The last few years have been extremely rough on Australians. After a decade of wage stagnation, inflation has eaten into real wages and hardship has increased particularly for those on lower incomes. Alongside that loss of purchasing power, the global pandemic, severe weather events, disruptions to supply chains, and energy shortages, have all contributed to increases in the prices of everyday essential items. Determining what constitutes a reasonable price in these circumstances is not easy for the everyday consumer. To what extent are price spikes due to external factors and resulting supply chain disruptions, and to what extent are they due to firms taking opportunistic advantage of these circumstances? This is not entirely clear, and it’s near impossible to determine at the checkout.
What is clear, as data on sales, revenues, prices and profits for the past few years has highlighted, is that Australian competition, consumer, and industrial relations law are not working as they should. Whilst this period has been unusually challenging, we should not assume that we live in extraordinary times. In the coming decades our planet will experience an increase in extreme weather events. This will bring, alongside other devastating consequences, increased economic disruption. Simultaneously, stability in trade relationships and arrangements is in decline.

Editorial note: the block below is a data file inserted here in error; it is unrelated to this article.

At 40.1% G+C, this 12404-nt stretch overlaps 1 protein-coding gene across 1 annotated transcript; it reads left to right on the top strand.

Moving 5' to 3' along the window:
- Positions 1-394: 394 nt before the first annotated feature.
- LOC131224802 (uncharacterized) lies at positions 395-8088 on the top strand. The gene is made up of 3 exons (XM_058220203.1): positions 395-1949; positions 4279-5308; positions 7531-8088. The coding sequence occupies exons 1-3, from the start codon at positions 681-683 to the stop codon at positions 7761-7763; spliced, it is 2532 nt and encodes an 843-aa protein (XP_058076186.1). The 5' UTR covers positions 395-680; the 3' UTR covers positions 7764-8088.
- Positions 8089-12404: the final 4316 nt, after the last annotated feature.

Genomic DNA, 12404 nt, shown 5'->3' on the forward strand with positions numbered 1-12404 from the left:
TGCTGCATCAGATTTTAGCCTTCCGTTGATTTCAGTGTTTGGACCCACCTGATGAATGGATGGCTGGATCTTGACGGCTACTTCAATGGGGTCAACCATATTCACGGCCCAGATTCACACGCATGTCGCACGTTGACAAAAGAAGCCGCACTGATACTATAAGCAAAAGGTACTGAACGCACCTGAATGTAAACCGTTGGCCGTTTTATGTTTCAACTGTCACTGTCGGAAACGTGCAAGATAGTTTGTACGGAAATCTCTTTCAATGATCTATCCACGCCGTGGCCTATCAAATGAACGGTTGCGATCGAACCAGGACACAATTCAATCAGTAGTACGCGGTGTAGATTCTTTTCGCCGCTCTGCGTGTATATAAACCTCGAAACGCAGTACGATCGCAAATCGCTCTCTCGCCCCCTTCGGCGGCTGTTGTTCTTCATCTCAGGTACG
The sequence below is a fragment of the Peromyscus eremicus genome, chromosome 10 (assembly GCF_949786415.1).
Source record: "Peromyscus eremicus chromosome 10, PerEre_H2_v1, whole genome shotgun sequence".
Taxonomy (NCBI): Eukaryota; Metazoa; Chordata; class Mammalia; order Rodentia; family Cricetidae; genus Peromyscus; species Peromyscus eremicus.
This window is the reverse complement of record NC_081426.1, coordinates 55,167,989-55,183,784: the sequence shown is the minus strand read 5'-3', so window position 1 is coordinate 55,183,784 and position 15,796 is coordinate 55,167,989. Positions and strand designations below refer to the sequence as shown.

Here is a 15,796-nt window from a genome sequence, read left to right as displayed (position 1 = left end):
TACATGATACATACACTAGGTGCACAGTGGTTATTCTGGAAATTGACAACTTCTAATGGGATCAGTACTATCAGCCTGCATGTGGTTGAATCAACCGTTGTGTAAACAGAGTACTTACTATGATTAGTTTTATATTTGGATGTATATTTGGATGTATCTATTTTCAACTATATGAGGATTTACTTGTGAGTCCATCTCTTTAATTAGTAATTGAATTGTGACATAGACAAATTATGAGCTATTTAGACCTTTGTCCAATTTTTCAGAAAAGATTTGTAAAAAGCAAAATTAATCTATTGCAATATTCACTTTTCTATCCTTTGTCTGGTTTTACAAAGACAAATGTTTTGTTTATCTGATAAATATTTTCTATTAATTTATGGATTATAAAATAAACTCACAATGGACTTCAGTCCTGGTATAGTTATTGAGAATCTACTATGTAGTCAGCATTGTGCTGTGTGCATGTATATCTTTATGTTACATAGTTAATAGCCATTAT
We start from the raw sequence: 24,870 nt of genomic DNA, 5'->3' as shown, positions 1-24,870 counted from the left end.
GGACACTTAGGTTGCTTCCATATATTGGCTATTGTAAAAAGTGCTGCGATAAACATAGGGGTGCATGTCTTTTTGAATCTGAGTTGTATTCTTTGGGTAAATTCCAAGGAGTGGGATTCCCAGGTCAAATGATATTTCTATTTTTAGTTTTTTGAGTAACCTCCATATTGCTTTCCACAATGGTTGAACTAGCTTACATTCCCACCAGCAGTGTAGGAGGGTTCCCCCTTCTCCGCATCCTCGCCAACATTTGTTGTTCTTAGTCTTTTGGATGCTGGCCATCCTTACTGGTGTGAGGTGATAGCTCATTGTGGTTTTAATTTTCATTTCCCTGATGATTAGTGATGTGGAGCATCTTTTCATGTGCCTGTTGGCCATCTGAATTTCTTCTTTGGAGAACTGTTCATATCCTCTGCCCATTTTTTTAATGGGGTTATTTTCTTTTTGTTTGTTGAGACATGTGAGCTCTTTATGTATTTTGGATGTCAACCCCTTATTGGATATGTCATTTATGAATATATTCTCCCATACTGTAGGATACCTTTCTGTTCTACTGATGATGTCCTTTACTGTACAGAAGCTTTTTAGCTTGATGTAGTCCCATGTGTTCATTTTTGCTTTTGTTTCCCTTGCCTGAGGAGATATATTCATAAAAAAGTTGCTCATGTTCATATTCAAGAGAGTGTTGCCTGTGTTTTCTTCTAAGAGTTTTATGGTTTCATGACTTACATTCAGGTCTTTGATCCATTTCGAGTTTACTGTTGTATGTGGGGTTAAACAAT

Our submission discusses how the state of competition in Australian industries, particularly those which we rely on for essential items and services, can harm consumers and workers, and fuel inequality. It advocates for expeditious reforms to our consumer and industrial law, to empower consumers and workers, and lessen the effect of future shocks.